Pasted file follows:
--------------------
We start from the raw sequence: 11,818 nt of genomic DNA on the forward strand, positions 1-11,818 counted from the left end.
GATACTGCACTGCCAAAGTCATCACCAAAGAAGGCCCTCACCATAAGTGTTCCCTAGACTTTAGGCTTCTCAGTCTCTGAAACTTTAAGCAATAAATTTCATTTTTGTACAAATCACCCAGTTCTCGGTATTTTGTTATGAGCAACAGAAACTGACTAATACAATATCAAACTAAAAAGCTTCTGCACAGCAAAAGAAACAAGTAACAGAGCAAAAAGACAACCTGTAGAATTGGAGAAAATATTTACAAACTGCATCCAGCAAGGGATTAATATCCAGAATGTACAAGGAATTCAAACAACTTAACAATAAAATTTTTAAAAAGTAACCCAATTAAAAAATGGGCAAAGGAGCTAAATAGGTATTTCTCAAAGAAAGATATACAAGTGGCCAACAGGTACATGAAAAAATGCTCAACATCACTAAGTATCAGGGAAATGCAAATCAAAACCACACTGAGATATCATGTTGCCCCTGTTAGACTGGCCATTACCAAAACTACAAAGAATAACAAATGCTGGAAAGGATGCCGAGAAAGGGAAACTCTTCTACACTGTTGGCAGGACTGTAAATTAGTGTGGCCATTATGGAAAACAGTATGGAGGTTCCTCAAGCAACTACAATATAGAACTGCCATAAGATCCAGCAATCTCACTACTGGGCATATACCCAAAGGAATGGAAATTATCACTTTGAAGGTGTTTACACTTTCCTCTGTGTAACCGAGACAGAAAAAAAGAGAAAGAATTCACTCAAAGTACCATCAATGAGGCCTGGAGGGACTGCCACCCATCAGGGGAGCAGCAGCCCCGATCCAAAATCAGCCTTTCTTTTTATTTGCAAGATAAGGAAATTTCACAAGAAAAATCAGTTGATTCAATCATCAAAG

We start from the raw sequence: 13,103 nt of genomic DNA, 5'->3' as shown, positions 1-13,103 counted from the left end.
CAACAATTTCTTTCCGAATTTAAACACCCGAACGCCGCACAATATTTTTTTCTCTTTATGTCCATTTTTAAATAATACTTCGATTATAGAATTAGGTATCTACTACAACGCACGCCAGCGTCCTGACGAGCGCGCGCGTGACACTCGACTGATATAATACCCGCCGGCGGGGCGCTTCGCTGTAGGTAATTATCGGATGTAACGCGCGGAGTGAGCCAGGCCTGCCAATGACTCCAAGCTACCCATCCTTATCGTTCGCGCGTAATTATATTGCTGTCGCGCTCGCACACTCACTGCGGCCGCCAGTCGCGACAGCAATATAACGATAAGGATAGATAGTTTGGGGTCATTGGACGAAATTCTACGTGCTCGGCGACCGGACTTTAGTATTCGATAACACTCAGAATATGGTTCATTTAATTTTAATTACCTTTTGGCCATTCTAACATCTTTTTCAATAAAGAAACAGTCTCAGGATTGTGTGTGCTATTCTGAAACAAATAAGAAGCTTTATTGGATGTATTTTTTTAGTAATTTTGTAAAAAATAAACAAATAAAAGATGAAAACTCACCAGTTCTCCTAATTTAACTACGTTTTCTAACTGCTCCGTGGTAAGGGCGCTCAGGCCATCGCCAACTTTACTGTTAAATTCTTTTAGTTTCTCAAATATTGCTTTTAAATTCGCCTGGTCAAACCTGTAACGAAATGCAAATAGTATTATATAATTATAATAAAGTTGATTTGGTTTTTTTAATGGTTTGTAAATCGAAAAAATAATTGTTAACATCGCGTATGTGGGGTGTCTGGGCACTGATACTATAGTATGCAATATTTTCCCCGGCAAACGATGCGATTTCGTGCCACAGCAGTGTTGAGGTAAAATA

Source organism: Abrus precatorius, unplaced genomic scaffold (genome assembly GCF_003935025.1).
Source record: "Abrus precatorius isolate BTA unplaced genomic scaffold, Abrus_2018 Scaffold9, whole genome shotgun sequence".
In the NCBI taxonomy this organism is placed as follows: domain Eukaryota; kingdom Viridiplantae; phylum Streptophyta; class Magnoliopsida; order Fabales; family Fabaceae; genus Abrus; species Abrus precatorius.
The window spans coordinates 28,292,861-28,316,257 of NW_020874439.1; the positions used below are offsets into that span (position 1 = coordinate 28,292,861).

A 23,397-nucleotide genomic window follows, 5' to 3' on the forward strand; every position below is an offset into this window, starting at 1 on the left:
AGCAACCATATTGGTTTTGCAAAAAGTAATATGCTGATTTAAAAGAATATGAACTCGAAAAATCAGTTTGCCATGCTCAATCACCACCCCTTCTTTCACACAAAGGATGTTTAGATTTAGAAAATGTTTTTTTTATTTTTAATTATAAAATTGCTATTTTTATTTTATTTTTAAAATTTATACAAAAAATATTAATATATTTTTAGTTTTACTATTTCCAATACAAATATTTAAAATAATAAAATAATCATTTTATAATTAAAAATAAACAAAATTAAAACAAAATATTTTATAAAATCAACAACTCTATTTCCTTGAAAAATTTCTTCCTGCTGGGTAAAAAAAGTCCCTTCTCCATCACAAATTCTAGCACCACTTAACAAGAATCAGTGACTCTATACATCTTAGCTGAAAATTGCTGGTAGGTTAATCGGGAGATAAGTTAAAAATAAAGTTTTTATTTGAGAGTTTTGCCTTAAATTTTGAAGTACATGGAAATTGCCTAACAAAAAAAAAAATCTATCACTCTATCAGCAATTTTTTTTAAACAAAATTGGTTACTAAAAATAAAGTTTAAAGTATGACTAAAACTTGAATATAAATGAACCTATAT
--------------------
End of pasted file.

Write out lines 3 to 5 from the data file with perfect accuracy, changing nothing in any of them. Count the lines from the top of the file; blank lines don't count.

We start from the raw sequence: 13,103 nt of genomic DNA, 5'->3' as shown, positions 1-13,103 counted from the left end.
CAACAATTTCTTTCCGAATTTAAACACCCGAACGCCGCACAATATTTTTTTCTCTTTATGTCCATTTTTAAATAATACTTCGATTATAGAATTAGGTATCTACTACAACGCACGCCAGCGTCCTGACGAGCGCGCGCGTGACACTCGACTGATATAATACCCGCCGGCGGGGCGCTTCGCTGTAGGTAATTATCGGATGTAACGCGCGGAGTGAGCCAGGCCTGCCAATGACTCCAAGCTACCCATCCTTATCGTTCGCGCGTAATTATATTGCTGTCGCGCTCGCACACTCACTGCGGCCGCCAGTCGCGACAGCAATATAACGATAAGGATAGATAGTTTGGGGTCATTGGACGAAATTCTACGTGCTCGGCGACCGGACTTTAGTATTCGATAACACTCAGAATATGGTTCATTTAATTTTAATTACCTTTTGGCCATTCTAACATCTTTTTCAATAAAGAAACAGTCTCAGGATTGTGTGTGCTATTCTGAAACAAATAAGAAGCTTTATTGGATGTATTTTTTTAGTAATTTTGTAAAAAATAAACAAATAAAAGATGAAAACTCACCAGTTCTCCTAATTTAACTACGTTTTCTAACTGCTCCGTGGTAAGGGCGCTCAGGCCATCGCCAACTTTACTGTTAAATTCTTTTAGTTTCTCAAATATTGCTTTTAAATTCGCCTGGTCAAACCTGTAACGAAATGCAAATAGTATTATATAATTATAATAAAGTTGATTTGGTTTTTTTAATGGTTTGTAAATCGAAAAAATAATTGTTAACATCGCGTATGTGGGGTGTCTGGGCACTGATACTATAGTATGCAATATTTTCCCCGGCAAACGATGCGATTTCGTGCCACAGCAGTGTTGAGGTAAAATA

Source organism: Abrus precatorius, unplaced genomic scaffold (genome assembly GCF_003935025.1).